Steps: the most electrifying night in the history of show-business

‘So I can’t go to the Steps concert next week, do you want my ticket?’


‘I’ll give you a knockdown price for it.’

SOLD! To the cheapskate from Limerick.

I was going to the 3Arena in Dublin, to see 1990s sensations Steps! (proudly supported by classical violin quartet The Vengaboys).

My expectations were non-existent. I wasn’t expecting a bad concert of course – Steps always had a reputation, during their four year reign at the top of the hit parade, for putting on a great live show. I was just that my attendance was so last minute, I did not have adequate time to prepare myself for this showbiz extravaganza – either mentally or physically.

I was meeting some people prior to the show, and together we would raise our heels for some late-1990s cheese.

The 3Arena had been transformed into an all-seated space(as opposed to a standing room only show, for the Red Hot Chili Peppers in September). It looked majestic.

I was somewhat taken aback. Were Steps that big? How was it conceivable that they could sell out this massive venue?

They had been famous for four years between 1997 and 2001, before bitterly imploding in a swamp of vengeance, fury and recrimination.

Having begun as a novelty act, singing the line-dancing number ‘5,6,7,8’ they were signed by Kylie’s svengali – Pete Waterman, who transformed them into a party group, consisting of five vocalists – Claire, Fay, Lisa, Lee and ‘H’. Their gimmick was that they danced an easy routine in every video. Their fans would learn these moves and the cult of Steps was born.

For that four year period they were massive – selling millions of albums and doing huge arena tours.

Trouble was brewing. Claire was the most talented vocalist, but was feeling insecure about her weight and image. Ian ‘H’ Watkins – not to the be confused with the weirdo from Lost Prophets – was in a relationship with the band’s manager Tim Byrne, and plotting his solo career. On December 22nd 2001, in Manchester, one hour before the final show in their tour, H and Claire handed the other three members of the band their letters of resignation.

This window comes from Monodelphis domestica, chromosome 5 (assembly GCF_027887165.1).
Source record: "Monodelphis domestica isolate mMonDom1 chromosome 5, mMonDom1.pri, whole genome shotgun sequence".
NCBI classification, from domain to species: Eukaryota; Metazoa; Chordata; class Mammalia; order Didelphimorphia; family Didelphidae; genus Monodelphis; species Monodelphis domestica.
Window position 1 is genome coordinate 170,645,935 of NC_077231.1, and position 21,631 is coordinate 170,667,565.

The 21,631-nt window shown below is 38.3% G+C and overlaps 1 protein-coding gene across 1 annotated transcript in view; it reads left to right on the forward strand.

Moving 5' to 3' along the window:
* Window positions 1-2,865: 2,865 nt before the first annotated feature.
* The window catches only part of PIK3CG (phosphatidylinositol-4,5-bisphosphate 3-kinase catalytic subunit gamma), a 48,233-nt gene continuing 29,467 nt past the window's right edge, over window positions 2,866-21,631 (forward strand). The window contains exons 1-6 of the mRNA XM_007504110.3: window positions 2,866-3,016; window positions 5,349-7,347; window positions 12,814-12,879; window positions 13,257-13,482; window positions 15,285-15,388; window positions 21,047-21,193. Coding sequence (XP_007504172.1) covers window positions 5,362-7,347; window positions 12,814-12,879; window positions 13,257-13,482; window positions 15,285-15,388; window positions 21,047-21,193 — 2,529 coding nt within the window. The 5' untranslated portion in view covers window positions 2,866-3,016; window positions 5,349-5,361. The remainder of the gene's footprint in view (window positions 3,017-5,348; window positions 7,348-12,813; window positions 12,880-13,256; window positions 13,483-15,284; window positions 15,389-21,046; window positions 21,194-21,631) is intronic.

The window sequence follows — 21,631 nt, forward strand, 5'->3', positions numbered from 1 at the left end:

They went on to form a duo – imaginatively called ‘H and Claire’ – and released a couple of underwhelming Steps-alike songs.

The other three members were understandably angry and hurt by this betrayal, by people who they thought were friends.

Lisa Scott Lee famously had a reality TV show on MTV, where she vowed that if her comeback solo single failed to reach the Top 10, then she would retire from the music business.

It reached number 14 in the chart. She released a follow up single.

In 2004 as her desperate attempts to succeed as a solo star were fading to dust, she was a performer at Amsterdam Gay Pride. After performing her set, she announced that she would be signing autographs backstage. As I was walking past, I saw her being mobbed by literally twos of fans. I approached and asked her to sign my programme. She asked me my name, and when I told her she squealed ‘At least I can spell that’. I have loved her ever since.

Eleven years after the bitter breakup, they realised that their pension funds were looking unhealthy. So, via the medium of reality television, they reformed the group for a tour and album. It was a smash.